As the coronavirus spread unabated through the nation and Citrus County residents worried their community would be the next inundated with infections, ever more local residents clamored for fast, curbside testing. Now, not so much.
By late March, the Department of Health in Citrus County joined a handful of private health care businesses and started offering to coronavirus test to qualifying patients. By early May, the DOH offered the tests to anyone who wanted, regardless whether the person had symptoms.
More than a hundred people a day came to the DOH testing site. But that soon started tapering off.
During the week from May 11-15, 438 people asked the DOH to test them.
By May 18-22, the number fell to 297, with Wednesday seeing only 59 people wanting to be tested and 71 on Friday, well below DOH’s capacity of 100 per day.
As Florida, along with much of the rest of the country, allow businesses to reopen and people to gather, many without masks or maintaining social distancing, health care officials fear people are risking a second spike of infections.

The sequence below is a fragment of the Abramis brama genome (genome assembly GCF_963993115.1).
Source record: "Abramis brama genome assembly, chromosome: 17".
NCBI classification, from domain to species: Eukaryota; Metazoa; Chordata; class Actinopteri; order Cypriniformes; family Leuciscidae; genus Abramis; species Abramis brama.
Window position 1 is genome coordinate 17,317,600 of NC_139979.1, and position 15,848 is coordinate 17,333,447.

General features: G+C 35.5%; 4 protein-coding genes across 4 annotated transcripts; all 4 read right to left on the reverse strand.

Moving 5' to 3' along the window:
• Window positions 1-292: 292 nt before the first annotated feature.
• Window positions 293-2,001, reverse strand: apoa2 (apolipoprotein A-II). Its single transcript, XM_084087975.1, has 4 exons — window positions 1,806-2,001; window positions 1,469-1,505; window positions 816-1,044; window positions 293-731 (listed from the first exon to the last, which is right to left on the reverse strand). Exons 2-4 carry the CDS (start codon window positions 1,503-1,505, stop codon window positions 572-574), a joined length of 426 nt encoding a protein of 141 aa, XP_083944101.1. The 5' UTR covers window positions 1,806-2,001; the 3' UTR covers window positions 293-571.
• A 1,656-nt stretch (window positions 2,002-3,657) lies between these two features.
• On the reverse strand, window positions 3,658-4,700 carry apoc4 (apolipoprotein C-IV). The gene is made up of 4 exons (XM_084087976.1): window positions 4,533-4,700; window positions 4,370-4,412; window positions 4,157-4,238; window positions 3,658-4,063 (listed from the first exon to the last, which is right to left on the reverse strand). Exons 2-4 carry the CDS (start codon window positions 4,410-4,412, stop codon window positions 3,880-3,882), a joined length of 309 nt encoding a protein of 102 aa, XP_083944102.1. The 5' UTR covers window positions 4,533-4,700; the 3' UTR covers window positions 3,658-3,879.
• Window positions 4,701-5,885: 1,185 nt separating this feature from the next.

“We are hoping that this was just a slow week but in the event that this is not the case and we continue to see lower numbers at this testing site, we will contemplate other ways to make the testing more available to our community,” said health department director Ernesto “Tito” Rubio.
“We remind the community that if you were exposed, it could take two to 14 days for you to have a positive result,” he told the Chronicle. “Understand that if your results are negative today, you could be positive tomorrow.”
Rubio said that as the demand for testing may wane and positive cases in Citrus County remain relatively low, residents should remain vigilant.
As of Friday, there were 118 positive cases in Citrus County and 12 dead due to the virus, according to the Florida Department of Health. There were three new cases Friday.
"COVID-19 is still here,” Tito said. “We are still seeing new cases.”
“We need residents to remain vigilant and please continue to do their part in controlling this pandemic,” he said. “Wear your face masks, continue social distancing and take advantage of the testing that is being offered at no cost."